11:12 pm
nuclear north korea will take time, he also stressed how vital it is to keep up the pressure on pyongyang. he also stressed how vital it is to keep up the pressure on pyongyanglj have keep up the pressure on pyongyang.” have also emphasised the importance —— importance of making economic pressure on north korea. it is worth remembering this isn't just pressure on north korea. it is worth remembering this isn'tjust an american security goal. it is clear our partners and allies knows how important the denuclearisation of north korea is for their own security. mr pompeo's statements come after reports that north korea hasn't stopped its programmes, violating the un sanctions. he didn't do address it that said russia has started issuing work permits which they have denied. all countries should abide by the un
11:13 pm
security council. america will take it very seriously. it has been less than two months since president trump and kimjong—un met at than two months since president trump and kim jong—un met at the historic summit and work towards denuclearisation. we are still no closer to working out what that means. all that mike pompeo has said here at the meetings in singapore is that the timeline, in part, is up to the north korean leader and until then, economic sanctions on pyongyang will stay. 0ur washington correspondent chris buckler explained why the us administration is so worried about north korea finding ways around the sanctions placed on it. the un report that has been given to the un security council seems to suggest that north korea is finding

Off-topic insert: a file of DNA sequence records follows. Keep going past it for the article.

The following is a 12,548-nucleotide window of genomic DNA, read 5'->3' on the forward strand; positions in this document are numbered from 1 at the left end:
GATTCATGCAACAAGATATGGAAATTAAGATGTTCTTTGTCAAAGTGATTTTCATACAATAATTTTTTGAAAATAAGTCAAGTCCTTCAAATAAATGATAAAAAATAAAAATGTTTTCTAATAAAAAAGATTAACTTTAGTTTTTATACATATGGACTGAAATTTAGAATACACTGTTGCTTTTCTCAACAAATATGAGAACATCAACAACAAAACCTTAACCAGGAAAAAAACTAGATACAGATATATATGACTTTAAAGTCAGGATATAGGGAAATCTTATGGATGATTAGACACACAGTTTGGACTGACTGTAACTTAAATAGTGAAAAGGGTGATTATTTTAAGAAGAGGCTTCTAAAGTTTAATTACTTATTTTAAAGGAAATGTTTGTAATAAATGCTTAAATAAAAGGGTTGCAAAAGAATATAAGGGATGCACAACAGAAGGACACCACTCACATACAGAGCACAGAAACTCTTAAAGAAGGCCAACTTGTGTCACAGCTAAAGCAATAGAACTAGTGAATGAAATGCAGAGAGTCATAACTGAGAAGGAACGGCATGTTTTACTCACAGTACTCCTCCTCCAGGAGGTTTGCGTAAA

11:14 pm
ways to getting around sanctions and thatis ways to getting around sanctions and that is why there is such concern within the american administration. they feel that there are some people who are not doing enough to keep pressure on pyongyang and specifically they are pointing the finger at russia. this concerned that there are businesses in russia that there are businesses in russia that are trying to do some deals with north korea. moscow might deny that that mike pompeo seemed very sure that as far as he is concerned, thatis sure that as far as he is concerned, that is happening and that is something that america feels it needs to stop. at the same time, north korea also feels that the us are putting too much pressure on north korea. they feel that they are being targeted here at the same time as donald trump seems to be talking warmly about kim jong—un. he was doing so on twitter only this week and he made a point at this new summit of south—eastern asian countries of giving a letter to kim jong—un which indicates they do have relationship was of that has been